2. Pick your team. Not only the “keepers,” but who needs to go once you’ve determined you can’t turn them around. Round out your team with key new hires. “Feed” your lieutenants with encouragement, team building, and most importantly, showing your confidence in them by making them responsible and holding them accountable.  
  3. Begin the process of rebuilding the group’s reputation within the company. Once you know executive management’s and key stakeholder’s “hot buttons” and have your team ready to go, you can begin a sort of turnaround process that includes the following.
  4. Set challenging but achievable goals and expectations with specific metrics and rally your team to meet them. This is critical to gaining credibility and beginning to turn around perception and morale. At the same time, educate executive management and key stakeholders on the group’s value proposition.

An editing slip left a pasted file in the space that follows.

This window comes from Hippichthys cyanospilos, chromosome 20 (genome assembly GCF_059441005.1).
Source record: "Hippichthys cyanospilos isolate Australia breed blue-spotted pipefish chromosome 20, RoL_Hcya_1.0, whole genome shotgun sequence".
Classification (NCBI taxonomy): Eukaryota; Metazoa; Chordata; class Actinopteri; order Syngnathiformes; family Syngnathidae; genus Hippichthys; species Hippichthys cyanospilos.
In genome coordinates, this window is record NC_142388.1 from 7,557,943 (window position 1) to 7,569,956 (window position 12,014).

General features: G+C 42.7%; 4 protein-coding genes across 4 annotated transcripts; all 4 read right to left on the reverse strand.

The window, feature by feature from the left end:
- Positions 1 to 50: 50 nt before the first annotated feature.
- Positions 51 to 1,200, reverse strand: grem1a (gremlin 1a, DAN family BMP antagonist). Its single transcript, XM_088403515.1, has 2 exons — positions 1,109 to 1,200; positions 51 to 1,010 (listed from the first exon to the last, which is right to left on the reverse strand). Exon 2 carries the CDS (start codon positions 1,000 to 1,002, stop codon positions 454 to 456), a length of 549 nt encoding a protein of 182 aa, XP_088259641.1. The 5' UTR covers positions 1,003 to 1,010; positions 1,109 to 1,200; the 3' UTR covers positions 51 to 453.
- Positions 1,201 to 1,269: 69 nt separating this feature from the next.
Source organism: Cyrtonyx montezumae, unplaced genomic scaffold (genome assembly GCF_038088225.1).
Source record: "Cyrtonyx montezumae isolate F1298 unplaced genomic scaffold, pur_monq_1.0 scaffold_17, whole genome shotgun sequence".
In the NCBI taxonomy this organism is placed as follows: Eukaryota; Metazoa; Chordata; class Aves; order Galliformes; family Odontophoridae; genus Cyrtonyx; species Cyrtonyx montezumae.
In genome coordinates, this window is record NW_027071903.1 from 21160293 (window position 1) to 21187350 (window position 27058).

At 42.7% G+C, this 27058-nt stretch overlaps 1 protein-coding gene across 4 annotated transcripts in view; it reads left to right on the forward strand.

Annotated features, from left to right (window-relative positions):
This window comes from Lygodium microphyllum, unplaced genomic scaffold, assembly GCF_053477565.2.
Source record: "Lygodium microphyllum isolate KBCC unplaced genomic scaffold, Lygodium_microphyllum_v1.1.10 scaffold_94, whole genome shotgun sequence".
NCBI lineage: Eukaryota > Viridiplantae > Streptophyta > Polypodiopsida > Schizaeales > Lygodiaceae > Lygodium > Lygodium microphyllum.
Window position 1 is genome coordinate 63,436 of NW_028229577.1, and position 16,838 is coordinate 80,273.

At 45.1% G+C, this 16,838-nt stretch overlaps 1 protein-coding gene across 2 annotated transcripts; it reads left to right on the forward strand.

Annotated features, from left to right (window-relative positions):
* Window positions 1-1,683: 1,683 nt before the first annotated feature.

5. Once you begin to gain some credibility traction by meeting expectations and showing the group’s value to the company, you can begin to manage up, promote the group, and vie for resources more aggressively. The entire 5-step process, if well executed start to finish, takes a year or two.

Thursday, December 17, 2009

What are the best practices for selecting, building, and engaging effective virtual teams?